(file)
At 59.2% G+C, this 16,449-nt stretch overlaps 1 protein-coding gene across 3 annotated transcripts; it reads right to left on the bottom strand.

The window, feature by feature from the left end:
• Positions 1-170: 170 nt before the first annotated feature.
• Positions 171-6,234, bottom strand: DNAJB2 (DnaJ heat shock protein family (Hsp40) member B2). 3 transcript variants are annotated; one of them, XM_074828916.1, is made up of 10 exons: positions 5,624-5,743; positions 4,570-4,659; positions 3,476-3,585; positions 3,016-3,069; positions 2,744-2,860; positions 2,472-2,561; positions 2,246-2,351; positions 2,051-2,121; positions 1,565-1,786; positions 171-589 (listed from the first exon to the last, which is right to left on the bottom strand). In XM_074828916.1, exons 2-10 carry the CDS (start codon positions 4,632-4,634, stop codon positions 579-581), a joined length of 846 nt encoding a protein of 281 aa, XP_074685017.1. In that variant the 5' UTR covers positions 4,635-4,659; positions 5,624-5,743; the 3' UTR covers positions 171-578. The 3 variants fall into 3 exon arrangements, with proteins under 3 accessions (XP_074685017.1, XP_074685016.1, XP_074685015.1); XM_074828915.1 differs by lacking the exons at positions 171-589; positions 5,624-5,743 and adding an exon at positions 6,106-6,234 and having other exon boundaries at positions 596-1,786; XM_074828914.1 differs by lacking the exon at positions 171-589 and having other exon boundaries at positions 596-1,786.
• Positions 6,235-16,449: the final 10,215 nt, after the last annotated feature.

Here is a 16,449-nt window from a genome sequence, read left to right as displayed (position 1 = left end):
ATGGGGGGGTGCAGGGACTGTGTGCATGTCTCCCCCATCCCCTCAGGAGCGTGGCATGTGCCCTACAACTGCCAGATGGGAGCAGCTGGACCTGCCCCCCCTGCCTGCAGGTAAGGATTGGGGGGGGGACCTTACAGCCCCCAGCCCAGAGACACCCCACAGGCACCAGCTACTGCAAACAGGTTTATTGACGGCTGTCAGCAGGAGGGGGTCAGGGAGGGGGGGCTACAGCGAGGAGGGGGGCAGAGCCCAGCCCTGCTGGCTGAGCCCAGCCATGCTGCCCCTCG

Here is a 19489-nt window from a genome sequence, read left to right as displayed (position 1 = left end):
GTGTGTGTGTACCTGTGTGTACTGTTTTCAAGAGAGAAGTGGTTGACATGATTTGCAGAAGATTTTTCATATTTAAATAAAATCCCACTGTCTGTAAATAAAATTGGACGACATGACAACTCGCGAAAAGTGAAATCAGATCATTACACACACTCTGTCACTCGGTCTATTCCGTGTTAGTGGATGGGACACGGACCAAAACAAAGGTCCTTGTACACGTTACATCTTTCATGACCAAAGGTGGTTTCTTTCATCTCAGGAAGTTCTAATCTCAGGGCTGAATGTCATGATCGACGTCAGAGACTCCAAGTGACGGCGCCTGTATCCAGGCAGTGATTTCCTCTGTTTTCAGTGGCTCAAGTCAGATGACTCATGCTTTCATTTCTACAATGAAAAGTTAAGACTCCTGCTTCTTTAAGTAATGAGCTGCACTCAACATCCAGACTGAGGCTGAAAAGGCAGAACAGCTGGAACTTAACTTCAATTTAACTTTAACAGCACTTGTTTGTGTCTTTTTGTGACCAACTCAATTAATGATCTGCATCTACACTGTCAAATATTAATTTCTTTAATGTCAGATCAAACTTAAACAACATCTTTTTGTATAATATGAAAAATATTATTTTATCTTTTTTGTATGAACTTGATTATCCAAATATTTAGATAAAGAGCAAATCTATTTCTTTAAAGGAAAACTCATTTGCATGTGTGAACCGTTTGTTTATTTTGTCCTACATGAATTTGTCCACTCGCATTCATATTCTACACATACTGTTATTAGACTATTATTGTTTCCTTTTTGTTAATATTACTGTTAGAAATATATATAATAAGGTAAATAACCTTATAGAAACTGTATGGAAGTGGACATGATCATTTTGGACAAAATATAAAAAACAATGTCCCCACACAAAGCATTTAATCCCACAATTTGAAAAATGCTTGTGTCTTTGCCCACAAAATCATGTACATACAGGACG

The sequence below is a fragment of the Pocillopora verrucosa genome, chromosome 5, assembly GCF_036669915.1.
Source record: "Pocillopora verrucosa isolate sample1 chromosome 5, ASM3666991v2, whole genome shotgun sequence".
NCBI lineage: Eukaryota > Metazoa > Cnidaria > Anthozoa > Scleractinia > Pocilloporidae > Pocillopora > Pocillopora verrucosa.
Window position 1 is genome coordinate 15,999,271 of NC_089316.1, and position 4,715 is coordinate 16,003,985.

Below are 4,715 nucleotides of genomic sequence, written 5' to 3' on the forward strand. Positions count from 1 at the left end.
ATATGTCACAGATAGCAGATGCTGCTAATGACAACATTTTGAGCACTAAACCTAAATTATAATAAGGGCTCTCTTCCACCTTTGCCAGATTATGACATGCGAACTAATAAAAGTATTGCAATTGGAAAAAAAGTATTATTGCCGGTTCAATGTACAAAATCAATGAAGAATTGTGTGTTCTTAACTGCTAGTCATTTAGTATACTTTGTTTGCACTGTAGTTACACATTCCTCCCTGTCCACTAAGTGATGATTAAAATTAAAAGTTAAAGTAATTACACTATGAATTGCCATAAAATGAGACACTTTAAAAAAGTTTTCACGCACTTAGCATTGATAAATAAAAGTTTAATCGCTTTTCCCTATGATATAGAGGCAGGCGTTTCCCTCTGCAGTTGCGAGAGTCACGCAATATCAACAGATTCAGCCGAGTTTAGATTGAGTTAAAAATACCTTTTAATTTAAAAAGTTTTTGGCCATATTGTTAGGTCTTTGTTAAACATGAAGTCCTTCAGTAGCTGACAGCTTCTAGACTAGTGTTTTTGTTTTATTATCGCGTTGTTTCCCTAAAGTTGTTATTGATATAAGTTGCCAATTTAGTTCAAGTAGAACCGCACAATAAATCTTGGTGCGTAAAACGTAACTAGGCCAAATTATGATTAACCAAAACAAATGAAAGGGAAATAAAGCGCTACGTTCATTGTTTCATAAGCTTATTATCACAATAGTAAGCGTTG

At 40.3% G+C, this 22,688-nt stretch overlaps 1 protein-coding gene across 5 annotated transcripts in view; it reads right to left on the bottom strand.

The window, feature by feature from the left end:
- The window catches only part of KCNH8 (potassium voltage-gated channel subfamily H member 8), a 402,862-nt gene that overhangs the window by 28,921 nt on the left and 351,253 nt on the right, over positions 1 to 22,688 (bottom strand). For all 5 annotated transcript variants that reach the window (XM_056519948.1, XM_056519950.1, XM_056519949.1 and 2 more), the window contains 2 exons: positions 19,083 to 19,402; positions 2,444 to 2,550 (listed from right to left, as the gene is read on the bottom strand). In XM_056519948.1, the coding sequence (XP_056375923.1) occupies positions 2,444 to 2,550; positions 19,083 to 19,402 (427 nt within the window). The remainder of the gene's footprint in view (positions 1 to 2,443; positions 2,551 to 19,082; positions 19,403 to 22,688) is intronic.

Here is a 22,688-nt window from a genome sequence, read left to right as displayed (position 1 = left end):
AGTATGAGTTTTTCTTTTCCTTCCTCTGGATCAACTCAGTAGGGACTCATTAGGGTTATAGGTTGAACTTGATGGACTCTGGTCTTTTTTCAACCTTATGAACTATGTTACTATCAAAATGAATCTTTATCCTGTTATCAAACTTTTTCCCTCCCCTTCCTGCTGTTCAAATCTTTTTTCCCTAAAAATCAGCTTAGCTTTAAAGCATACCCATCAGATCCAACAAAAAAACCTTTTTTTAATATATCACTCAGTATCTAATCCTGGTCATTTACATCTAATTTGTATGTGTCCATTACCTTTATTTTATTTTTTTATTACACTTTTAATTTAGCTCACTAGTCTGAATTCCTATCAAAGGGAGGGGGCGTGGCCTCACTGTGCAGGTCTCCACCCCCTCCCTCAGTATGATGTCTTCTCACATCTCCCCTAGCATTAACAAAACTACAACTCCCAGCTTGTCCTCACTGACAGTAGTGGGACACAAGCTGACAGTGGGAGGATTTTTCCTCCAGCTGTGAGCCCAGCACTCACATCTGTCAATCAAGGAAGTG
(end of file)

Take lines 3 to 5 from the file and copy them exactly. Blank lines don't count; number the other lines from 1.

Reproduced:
• Positions 1-170: 170 nt before the first annotated feature.
• Positions 171-6,234, bottom strand: DNAJB2 (DnaJ heat shock protein family (Hsp40) member B2). 3 transcript variants are annotated; one of them, XM_074828916.1, is made up of 10 exons: positions 5,624-5,743; positions 4,570-4,659; positions 3,476-3,585; positions 3,016-3,069; positions 2,744-2,860; positions 2,472-2,561; positions 2,246-2,351; positions 2,051-2,121; positions 1,565-1,786; positions 171-589 (listed from the first exon to the last, which is right to left on the bottom strand). In XM_074828916.1, exons 2-10 carry the CDS (start codon positions 4,632-4,634, stop codon positions 579-581), a joined length of 846 nt encoding a protein of 281 aa, XP_074685017.1. In that variant the 5' UTR covers positions 4,635-4,659; positions 5,624-5,743; the 3' UTR covers positions 171-578. The 3 variants fall into 3 exon arrangements, with proteins under 3 accessions (XP_074685017.1, XP_074685016.1, XP_074685015.1); XM_074828915.1 differs by lacking the exons at positions 171-589; positions 5,624-5,743 and adding an exon at positions 6,106-6,234 and having other exon boundaries at positions 596-1,786; XM_074828914.1 differs by lacking the exon at positions 171-589 and having other exon boundaries at positions 596-1,786.
• Positions 6,235-16,449: the final 10,215 nt, after the last annotated feature.